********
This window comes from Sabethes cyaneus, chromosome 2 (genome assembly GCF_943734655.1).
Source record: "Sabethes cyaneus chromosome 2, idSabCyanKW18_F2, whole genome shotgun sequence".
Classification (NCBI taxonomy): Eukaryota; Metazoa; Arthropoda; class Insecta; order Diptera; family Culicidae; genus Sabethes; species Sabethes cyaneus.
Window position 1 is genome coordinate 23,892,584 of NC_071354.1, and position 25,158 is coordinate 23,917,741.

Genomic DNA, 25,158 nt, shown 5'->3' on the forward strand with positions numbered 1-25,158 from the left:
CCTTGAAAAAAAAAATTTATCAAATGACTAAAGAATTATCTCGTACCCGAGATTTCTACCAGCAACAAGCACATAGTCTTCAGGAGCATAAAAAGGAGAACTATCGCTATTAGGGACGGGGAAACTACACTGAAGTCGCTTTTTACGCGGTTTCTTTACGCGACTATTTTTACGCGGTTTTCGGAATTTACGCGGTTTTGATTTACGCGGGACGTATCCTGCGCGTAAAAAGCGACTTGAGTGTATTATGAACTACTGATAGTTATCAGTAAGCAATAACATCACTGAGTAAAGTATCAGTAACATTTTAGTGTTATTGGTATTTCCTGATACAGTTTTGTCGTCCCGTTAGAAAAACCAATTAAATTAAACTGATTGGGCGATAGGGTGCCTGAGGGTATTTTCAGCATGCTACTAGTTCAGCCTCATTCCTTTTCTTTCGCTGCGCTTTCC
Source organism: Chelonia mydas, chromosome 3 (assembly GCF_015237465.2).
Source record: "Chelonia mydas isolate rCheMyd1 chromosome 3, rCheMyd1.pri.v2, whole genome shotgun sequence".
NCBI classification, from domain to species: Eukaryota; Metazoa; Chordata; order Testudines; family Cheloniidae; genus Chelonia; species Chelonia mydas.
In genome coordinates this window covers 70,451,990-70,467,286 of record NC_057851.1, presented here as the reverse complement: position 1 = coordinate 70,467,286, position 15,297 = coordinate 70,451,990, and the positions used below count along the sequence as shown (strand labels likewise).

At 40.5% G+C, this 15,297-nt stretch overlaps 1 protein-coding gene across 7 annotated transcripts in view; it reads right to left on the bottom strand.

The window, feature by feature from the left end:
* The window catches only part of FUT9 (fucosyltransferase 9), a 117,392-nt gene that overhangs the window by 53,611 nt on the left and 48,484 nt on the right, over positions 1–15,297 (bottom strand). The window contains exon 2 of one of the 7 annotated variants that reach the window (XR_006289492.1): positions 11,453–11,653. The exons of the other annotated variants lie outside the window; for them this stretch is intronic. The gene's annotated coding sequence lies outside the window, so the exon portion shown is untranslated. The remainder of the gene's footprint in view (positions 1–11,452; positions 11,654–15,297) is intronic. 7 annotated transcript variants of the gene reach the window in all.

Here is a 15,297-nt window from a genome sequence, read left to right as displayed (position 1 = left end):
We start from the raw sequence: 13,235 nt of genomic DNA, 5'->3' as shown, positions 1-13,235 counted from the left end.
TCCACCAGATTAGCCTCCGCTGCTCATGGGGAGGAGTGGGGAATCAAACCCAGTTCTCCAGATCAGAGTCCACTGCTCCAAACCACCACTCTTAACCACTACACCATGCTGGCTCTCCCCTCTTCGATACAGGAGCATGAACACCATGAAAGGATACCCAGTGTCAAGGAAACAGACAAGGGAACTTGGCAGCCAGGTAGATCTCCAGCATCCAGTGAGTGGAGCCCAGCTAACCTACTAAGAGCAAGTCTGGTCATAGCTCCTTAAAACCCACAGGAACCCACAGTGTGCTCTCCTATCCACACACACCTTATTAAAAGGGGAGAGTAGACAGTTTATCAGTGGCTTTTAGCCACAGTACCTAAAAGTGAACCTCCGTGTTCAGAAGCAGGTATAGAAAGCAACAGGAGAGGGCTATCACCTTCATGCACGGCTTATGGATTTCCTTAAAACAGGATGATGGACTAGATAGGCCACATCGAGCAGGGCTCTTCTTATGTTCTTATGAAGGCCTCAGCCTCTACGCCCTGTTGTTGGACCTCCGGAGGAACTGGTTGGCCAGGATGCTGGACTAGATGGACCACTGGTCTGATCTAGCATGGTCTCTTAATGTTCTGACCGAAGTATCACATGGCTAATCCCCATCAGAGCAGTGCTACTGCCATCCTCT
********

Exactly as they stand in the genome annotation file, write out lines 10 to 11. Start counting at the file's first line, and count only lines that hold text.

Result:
In genome coordinates this window covers 70,451,990-70,467,286 of record NC_057851.1, presented here as the reverse complement: position 1 = coordinate 70,467,286, position 15,297 = coordinate 70,451,990, and the positions used below count along the sequence as shown (strand labels likewise).

At 40.5% G+C, this 15,297-nt stretch overlaps 1 protein-coding gene across 7 annotated transcripts in view; it reads right to left on the bottom strand.